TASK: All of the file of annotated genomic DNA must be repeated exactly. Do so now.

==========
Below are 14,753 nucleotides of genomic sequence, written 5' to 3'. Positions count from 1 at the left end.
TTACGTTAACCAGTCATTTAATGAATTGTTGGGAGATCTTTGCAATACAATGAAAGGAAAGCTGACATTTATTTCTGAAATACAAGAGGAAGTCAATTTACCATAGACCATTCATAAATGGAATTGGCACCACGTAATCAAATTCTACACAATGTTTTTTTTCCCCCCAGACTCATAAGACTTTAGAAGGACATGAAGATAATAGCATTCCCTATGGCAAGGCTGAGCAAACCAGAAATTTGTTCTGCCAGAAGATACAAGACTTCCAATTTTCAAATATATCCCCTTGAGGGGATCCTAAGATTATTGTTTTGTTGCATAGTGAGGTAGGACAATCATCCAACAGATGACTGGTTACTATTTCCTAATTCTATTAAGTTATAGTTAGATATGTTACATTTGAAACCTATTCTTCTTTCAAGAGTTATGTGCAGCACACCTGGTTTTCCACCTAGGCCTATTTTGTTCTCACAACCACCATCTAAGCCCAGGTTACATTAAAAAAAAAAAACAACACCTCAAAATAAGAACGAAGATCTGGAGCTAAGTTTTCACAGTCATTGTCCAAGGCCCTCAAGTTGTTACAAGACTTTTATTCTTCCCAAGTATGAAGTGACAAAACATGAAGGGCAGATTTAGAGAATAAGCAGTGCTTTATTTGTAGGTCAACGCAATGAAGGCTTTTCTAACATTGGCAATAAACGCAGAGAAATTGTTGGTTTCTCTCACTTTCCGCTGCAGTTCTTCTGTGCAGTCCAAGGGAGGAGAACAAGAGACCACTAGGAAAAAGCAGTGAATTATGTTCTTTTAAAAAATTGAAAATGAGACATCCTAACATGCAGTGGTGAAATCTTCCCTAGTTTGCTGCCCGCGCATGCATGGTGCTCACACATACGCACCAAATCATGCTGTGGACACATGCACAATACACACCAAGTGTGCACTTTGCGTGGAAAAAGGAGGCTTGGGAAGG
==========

Below are 14,753 nucleotides of genomic sequence, written 5' to 3'. Positions count from 1 at the left end.
TTACGTTAACCAGTCATTTAATGAATTGTTGGGAGATCTTTGCAATACAATGAAAGGAAAGCTGACATTTATTTCTGAAATACAAGAGGAAGTCAATTTACCATAGACCATTCATAAATGGAATTGGCACCACGTAATCAAATTCTACACAATGTTTTTTTTCCCCCCAGACTCATAAGACTTTAGAAGGACATGAAGATAATAGCATTCCCTATGGCAAGGCTGAGCAAACCAGAAATTTGTTCTGCCAGAAGATACAAGACTTCCAATTTTCAAATATATCCCCTTGAGGGGATCCTAAGATTATTGTTTTGTTGCATAGTGAGGTAGGACAATCATCCAACAGATGACTGGTTACTATTTCCTAATTCTATTAAGTTATAGTTAGATATGTTACATTTGAAACCTATTCTTCTTTCAAGAGTTATGTGCAGCACACCTGGTTTTCCACCTAGGCCTATTTTGTTCTCACAACCACCATCTAAGCCCAGGTTACATTAAAAAAAAAAAACAACACCTCAAAATAAGAACGAAGATCTGGAGCTAAGTTTTCACAGTCATTGTCCAAGGCCCTCAAGTTGTTACAAGACTTTTATTCTTCCCAAGTATGAAGTGACAAAACATGAAGGGCAGATTTAGAGAATAAGCAGTGCTTTATTTGTAGGTCAACGCAATGAAGGCTTTTCTAACATTGGCAATAAACGCAGAGAAATTGTTGGTTTCTCTCACTTTCCGCTGCAGTTCTTCTGTGCAGTCCAAGGGAGGAGAACAAGAGACCACTAGGAAAAAGCAGTGAATTATGTTCTTTTAAAAAATTGAAAATGAGACATCCTAACATGCAGTGGTGAAATCTTCCCTAGTTTGCTGCCCGCGCATGCATGGTGCTCACACATACGCACCAAATCATGCTGTGGACACATGCACAATACACACCAAGTGTGCACTTTGCGTGGAAAAAGGAGGCTTGGGAAGG